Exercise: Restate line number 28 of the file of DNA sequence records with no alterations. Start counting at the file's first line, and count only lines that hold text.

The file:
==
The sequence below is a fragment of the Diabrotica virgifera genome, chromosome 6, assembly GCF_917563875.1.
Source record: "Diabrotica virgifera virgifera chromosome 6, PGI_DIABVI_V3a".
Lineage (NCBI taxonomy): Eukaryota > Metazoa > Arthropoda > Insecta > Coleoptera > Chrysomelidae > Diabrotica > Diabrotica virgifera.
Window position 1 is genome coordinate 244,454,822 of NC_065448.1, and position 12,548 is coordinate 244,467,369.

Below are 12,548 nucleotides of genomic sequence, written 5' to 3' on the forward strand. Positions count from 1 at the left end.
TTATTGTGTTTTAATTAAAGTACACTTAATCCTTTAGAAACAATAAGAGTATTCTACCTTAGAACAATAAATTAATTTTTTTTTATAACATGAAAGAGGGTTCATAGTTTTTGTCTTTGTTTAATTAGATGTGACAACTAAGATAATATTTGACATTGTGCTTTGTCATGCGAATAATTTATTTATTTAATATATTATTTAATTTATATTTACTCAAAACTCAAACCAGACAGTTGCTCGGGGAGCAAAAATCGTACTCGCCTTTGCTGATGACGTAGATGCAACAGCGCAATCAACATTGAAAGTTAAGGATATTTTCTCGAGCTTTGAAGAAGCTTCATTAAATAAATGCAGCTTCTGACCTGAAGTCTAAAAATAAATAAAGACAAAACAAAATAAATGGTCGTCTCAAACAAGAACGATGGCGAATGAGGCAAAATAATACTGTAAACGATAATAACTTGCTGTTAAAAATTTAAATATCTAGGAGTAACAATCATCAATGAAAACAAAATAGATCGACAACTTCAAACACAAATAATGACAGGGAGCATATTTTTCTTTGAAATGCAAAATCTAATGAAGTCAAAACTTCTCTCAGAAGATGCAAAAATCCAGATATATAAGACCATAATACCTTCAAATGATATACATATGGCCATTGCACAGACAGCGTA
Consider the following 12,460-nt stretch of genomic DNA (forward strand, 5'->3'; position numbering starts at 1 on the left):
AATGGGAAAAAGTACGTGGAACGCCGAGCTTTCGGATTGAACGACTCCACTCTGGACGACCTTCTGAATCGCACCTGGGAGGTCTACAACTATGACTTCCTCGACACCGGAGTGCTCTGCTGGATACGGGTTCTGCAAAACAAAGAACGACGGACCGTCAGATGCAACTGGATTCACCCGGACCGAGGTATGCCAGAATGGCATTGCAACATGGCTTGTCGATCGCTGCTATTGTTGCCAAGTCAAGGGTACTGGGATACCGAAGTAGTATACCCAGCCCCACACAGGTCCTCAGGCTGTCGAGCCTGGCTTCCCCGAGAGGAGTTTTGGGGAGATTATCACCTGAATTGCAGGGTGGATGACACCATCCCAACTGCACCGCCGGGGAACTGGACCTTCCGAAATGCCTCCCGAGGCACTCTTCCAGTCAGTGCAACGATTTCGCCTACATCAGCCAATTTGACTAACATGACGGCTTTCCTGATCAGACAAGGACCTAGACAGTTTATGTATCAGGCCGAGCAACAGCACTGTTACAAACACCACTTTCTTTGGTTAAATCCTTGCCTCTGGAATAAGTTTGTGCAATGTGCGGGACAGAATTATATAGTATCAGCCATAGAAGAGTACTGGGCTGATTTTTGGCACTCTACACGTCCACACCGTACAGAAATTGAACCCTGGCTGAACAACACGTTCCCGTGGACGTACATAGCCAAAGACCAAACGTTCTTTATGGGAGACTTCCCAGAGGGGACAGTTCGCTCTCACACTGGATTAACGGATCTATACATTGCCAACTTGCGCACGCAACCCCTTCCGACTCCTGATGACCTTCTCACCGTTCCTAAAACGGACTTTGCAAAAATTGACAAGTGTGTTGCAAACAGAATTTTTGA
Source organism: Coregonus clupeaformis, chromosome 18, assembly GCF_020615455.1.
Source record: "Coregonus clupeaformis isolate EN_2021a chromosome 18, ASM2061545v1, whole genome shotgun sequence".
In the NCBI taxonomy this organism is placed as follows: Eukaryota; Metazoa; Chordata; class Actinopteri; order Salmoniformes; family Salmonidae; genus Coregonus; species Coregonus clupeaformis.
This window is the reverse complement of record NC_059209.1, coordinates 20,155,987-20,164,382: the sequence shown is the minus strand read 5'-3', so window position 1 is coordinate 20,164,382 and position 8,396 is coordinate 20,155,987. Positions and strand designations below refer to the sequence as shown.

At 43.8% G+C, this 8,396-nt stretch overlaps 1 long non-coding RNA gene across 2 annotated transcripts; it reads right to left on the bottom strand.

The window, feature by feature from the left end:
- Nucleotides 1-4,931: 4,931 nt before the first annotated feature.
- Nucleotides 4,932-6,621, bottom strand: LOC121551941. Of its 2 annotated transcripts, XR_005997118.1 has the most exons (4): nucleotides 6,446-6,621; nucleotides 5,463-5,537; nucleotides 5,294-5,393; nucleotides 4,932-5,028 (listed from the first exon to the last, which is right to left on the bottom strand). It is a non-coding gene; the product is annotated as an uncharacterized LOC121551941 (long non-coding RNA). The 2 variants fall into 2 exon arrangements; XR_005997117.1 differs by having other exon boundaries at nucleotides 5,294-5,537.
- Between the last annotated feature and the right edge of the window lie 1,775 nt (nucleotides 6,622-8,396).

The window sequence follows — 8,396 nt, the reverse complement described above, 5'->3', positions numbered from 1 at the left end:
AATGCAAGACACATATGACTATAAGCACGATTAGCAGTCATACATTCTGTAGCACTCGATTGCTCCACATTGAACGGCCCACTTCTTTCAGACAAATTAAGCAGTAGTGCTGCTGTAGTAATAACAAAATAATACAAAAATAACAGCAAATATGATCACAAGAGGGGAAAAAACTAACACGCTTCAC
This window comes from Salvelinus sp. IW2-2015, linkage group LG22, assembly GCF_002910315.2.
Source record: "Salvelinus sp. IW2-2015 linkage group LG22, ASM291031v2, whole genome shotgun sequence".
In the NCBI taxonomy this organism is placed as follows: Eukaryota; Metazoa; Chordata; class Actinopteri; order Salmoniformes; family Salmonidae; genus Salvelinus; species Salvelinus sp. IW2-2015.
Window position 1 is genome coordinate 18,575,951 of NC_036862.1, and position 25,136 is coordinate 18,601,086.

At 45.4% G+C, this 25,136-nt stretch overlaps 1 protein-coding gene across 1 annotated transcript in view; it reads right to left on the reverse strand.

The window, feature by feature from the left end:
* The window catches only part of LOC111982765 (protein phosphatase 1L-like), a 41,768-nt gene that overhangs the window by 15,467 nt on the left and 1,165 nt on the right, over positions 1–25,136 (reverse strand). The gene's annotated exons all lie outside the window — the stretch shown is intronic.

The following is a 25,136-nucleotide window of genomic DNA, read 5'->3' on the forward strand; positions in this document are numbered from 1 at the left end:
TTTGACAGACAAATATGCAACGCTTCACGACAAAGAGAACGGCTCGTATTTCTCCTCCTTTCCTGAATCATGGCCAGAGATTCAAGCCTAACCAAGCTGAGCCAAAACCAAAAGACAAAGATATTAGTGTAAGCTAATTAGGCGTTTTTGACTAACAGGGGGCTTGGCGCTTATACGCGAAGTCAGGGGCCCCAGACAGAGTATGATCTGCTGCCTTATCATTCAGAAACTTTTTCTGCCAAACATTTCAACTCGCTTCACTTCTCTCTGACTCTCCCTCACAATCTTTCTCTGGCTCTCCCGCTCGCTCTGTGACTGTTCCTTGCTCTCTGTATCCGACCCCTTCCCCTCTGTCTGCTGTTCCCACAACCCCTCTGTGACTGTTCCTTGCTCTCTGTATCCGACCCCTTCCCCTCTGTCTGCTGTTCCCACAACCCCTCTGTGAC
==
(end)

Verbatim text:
TTTGACAGACAAATATGCAACGCTTCACGACAAAGAGAACGGCTCGTATTTCTCCTCCTTTCCTGAATCATGGCCAGAGATTCAAGCCTAACCAAGCTGAGCCAAAACCAAAAGACAAAGATATTAGTGTAAGCTAATTAGGCGTTTTTGACTAACAGGGGGCTTGGCGCTTATACGCGAAGTCAGGGGCCCCAGACAGAGTATGATCTGCTGCCTTATCATTCAGAAACTTTTTCTGCCAAACATTTCAACTCGCTTCACTTCTCTCTGACTCTCCCTCACAATCTTTCTCTGGCTCTCCCGCTCGCTCTGTGACTGTTCCTTGCTCTCTGTATCCGACCCCTTCCCCTCTGTCTGCTGTTCCCACAACCCCTCTGTGACTGTTCCTTGCTCTCTGTATCCGACCCCTTCCCCTCTGTCTGCTGTTCCCACAACCCCTCTGTGAC